The Spaniards probably carried seeds from the New World to the Philippines and the Portuguese are assumed to have introduced the sugar apple to southern India before 1590. It was growing in Indonesia early in the 17 th century and has been widely adopted in southern China, Queensland, Australia, Polynesia, Hawaii, tropical Africa, Egypt and the lowlands of Palestine. Cultivation is most extensive in India where the tree is also very common as an escape and the fruit exceedingly popular and abundant in markets. The sugar apple is one of the most important fruits in the interior of Brazil.
As it is found in many cultures, it is also known by many different names.
The common names: sugar apple, sweetsop, scaly custard apple, custard apple, zuckerapfel, stachelanone, cherimoya, attier, poreroe cannelle, pomme cannelle, anon, anon de azucar, anona de castilla, fruta do conde, scopappel, kaneelappel, fan-li-chi, sirkaja, sarikaja, atis, ata, luna, meba, sharifa, sarifa, sitaphal, sita pandu, nona sri kaya, bnah nona, seri kaya, tiep baay, tiep, mang cau ta, noinah, manonah, makkhiap, lanang, mak khbieb, na, mang caua ta, qu a naIn
InIndia, the sugar apple is known as the sita fruit, which is to denote a fruit that has too many seeds.

Pollination in the Philippines is done by a fruit bat that consumes this fruit who would then spread the seeds from island to island. It is called atis in the Philippines.

The fruit

The compound fruit is nearly round, ovoid, or conical; 2 1/3 to 4 in (6-10 cm) long; its thick rind composed of knobby segments, pale-green, gray-green, bluish-green, or, in one form, dull, deep-pink externally (nearly always with a bloom); separating when the fruit is ripe and revealing the mass of conically segmented, creamy-white, glistening, delightfully fragrant, juicy, sweet, delicious flesh. Many of the segments enclose a single oblong-cylindric, black or dark-brown seed about 1/2 in (1.25 cm) long. There may be a total of 20 to 38, or perhaps more, seeds in the average fruit. Some trees, however, bear seedless fruits.The fruit contains about 16-18% sugar, it is used mainly for desserts, and can be mixed with wine, ice cream, or milk.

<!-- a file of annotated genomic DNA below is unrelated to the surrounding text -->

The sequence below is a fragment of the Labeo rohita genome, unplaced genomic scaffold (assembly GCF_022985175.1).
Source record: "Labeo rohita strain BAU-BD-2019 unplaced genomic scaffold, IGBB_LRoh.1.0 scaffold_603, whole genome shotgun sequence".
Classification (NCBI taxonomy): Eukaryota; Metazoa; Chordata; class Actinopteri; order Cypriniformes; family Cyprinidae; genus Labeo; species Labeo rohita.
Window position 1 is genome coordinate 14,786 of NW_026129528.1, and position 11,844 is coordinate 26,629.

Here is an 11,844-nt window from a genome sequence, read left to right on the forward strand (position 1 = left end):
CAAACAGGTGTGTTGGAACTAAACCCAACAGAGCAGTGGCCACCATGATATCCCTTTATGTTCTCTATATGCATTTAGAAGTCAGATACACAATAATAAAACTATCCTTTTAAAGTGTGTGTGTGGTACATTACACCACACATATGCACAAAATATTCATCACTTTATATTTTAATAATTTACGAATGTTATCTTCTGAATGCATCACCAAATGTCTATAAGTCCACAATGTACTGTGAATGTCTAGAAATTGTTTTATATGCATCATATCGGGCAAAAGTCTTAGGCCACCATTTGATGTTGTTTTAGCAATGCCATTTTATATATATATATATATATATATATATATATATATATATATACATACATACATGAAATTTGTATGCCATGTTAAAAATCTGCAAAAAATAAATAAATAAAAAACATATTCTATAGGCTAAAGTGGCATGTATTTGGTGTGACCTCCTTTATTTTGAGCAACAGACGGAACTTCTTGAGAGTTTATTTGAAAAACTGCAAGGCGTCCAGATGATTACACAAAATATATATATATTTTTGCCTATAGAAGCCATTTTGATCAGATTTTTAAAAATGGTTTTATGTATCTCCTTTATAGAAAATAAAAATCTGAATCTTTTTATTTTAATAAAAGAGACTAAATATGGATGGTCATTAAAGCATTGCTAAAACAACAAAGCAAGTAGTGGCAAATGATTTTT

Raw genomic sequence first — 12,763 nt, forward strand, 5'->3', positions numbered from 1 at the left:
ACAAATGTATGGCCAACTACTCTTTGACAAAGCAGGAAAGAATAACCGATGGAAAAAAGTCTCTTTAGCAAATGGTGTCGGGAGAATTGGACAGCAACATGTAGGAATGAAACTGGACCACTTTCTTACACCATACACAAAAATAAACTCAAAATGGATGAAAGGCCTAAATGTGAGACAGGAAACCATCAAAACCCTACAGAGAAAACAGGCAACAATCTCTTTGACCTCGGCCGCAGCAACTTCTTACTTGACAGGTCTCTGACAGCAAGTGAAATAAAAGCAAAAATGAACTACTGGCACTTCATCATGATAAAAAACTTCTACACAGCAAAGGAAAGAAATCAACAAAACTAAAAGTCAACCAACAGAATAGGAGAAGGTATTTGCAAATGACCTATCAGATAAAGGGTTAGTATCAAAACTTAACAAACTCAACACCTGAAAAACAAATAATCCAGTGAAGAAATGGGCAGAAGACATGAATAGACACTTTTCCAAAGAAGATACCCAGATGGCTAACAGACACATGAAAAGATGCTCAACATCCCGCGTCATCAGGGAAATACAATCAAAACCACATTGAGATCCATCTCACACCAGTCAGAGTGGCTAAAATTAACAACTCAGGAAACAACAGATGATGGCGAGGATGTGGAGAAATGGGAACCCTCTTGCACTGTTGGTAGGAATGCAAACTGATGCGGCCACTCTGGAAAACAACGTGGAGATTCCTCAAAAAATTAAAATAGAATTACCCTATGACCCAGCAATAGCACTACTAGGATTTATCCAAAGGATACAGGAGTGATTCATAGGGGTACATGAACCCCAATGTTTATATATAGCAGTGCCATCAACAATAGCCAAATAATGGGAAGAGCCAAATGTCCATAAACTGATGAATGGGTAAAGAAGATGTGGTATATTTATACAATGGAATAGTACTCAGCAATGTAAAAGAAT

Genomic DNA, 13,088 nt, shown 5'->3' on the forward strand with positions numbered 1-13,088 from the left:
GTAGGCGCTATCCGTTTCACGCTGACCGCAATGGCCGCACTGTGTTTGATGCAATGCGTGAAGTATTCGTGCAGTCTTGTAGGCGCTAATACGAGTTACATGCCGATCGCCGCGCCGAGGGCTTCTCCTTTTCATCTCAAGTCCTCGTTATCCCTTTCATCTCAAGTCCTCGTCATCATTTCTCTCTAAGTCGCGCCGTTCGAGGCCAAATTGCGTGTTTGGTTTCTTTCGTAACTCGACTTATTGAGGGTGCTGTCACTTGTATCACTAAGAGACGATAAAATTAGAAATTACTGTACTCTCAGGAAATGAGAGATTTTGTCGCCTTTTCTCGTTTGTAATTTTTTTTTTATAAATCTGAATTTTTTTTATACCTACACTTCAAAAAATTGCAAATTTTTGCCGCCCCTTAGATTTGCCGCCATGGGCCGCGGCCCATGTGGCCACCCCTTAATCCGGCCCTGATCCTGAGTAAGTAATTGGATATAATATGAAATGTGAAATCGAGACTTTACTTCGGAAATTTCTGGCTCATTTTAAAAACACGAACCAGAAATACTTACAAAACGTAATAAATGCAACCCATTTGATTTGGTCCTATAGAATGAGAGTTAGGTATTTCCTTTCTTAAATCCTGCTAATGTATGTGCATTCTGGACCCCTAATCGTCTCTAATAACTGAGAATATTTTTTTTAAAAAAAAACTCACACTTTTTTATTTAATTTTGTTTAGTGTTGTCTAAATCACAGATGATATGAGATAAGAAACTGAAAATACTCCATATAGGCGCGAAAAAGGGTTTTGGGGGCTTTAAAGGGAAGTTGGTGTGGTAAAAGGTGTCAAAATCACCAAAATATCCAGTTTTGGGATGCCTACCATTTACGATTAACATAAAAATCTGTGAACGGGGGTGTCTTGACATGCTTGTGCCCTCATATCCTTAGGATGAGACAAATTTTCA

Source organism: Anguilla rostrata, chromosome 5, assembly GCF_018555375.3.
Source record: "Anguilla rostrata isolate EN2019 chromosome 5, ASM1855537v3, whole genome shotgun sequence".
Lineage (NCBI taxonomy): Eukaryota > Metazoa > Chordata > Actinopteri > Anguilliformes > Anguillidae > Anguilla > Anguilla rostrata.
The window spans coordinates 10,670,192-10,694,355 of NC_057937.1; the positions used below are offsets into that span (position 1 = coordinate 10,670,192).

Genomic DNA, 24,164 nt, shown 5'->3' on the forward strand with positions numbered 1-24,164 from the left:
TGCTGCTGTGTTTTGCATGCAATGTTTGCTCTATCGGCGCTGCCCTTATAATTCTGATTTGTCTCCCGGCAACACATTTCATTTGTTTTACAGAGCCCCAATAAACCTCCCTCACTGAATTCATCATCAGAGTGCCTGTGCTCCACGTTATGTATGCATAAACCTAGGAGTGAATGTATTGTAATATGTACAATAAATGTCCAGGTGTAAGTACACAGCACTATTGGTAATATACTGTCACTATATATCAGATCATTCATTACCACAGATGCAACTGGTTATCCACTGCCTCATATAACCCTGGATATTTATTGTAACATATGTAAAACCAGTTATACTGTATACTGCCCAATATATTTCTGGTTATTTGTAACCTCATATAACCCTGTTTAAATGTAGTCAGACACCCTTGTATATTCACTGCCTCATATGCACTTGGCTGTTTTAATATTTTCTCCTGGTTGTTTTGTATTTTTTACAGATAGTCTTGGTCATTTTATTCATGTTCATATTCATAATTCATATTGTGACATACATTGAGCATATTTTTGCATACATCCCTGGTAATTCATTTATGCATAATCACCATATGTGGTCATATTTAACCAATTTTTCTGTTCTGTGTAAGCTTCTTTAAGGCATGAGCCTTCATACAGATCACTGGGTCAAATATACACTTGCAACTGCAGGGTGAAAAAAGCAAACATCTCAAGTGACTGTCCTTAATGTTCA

In India the crushed leaves are sniffed to overcome hysteria and fainting spells; they are also applied on ulcers and wounds and a leaf decoction is taken in cases of dysentery. Throughout tropical America, a decoction of the leaves alone or with those of other plants is imbibed either as an emmenagogue, febrifuge, tonic, cold remedy, digestive, or to clarify the urine. The leaf decoction is also employed in baths to alleviate rheumatic pain. The green fruit, very astringent, is employed against diarrhea in El Salvador. In India, the crushed ripe fruit, mixed with salt, is applied on tumors. The bark and roots are both highly astringent. The bark decoction is given as a tonic and to halt diarrhea. The root, because of its strong purgative action, is administered as a drastic treatment for dysentery and other ailments.

Annona Muricata or Sour Sop

Sour sop – Annona Muricata Other common names include: guanábana (Spanish), graviola (Portuguese), Brazilian pawpaw, guyabano, corossolier, guanavana, toge-banreisi, durian benggala, nangka blanda, sirsak, and nangka londa. In Malayalam, it is called mullaatha, literally thorny custard apple. The other lesser known Indian names are shul-ram-fal and hanuman fal. In Sri Lankan mythology, Lord Rama and his disciple Hanuman are believed to have consumed this fruit on their way to Lanka.

It is a broadleaf, flowering, evergreen tree. The beautiful, shiny-leaved Sour sop can grow up to 12 m (39 ft) tall and reach 20 cm (0.65 ft) diameter trunk. The pyramid-shaped tree branches all the way from the beginning of the trunk.
Sour sop flourishes and bears fruit throughout the year. The flowers are waxy, thick and small with a resemblance to cabbage. They might be attached either to the trunk or the branches. The exterior of a fruit is green and spiky. There’s a saying in South America, “estar en la guanábana” (to be in guanábana), meaning being in paradise.

In the Philippines, we call it guyabano.

The fruit

The large, elongated, somewhat ovaloid fruit, can be up to 12" long and 6" wide and usually weighs several pounds. The fruit is covered in small knobby spines that easily break off when the fruit is ripe. The thin, inedible, leathery green skin cuts easily to yield the large mass of cream colored, fragrant, juicy, and somewhat fibrous, edible flesh.
The fruit flesh is white, full of small black seeds. However this wicked-looking fruit tastes very pleasant. The delicious fruit can be eaten unprepared, or it can be made into juice or ice cream.

Research has shown that Sour sop has certain properties that kill cancer cells 10,000 times and more efficient than chemotherapy; and they only kill cancer cells leaving the healthy cells unharmed. This means the patient does not suffer from the side effects that chemotherapy has. One of its cancer cure properties is annonacin. Soursop is high in carbohydrates, especially fructose. It also has large amount of vitamins C, B1, and B2.